Design Culture Salon 15: How does design address immobilities in our society?

Design Culture Salon 15: How does design address immobilities in our society?

Friday 13 March
6:30-8:30pm

Clore 55, British Galleries

While Design Culture Salon 10 looked at the concept of movement in urban culture, this salon focuses on spaces of immobility to reveal some of the inconsistencies and resistances in contemporary design culture. Bodies of the disabled, ill and elderly are difficult to find in design history, while contemporary design is often more eager to engage in idealized forms of engineering the urban mobile citizen. So, how can the enabling capacities of design be improved? What are the challenges and obstacles here? How can they be overcome? What can designers learn from cultural theories and histories of the representation of the body and from a wider reading of disability studies?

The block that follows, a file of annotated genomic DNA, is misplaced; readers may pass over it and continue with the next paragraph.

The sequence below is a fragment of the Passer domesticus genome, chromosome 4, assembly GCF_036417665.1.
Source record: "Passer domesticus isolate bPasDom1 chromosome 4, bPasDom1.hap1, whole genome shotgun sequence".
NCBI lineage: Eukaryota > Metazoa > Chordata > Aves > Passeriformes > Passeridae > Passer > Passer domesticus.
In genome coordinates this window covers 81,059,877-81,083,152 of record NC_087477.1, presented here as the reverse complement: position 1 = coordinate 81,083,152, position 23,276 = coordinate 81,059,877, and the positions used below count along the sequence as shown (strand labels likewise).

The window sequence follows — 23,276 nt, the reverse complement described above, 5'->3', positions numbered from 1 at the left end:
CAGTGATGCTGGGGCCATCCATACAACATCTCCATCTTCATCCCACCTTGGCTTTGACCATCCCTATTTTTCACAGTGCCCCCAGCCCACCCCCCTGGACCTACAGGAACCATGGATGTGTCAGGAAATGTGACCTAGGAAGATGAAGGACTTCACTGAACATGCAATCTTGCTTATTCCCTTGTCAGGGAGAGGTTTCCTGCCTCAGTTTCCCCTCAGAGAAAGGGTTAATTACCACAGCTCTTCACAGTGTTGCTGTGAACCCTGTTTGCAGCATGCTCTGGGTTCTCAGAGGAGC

Chair: Rob Imrie, Professor of Sociology, Goldsmiths, London

Panel:
Ana Carden-Coyne, Co-Director of Cultural History of War, University of Manchester and author of Reconstructing the Body
James Grant, Senior Communications Manager, Transport for London
Graham Pullin, Course Director of Interaction Design at the Duncan Jordanstone College of Art, University of Dundee and author of Design Meets Disability
Carmen Papalia, V&A and Adam Reynolds Memorial Resident, in partnership with Shape
Alison Thomson, PhD Candidate, Goldsmiths, London

Free event; All welcome!

Directions to Clore 55 here:

http://www.vam.ac.uk/digital/map/#l=2&r=facility_clore_study_area

 

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This entry was posted in activism, age, citizenship, immobility, mobility. Bookmark the permalink.

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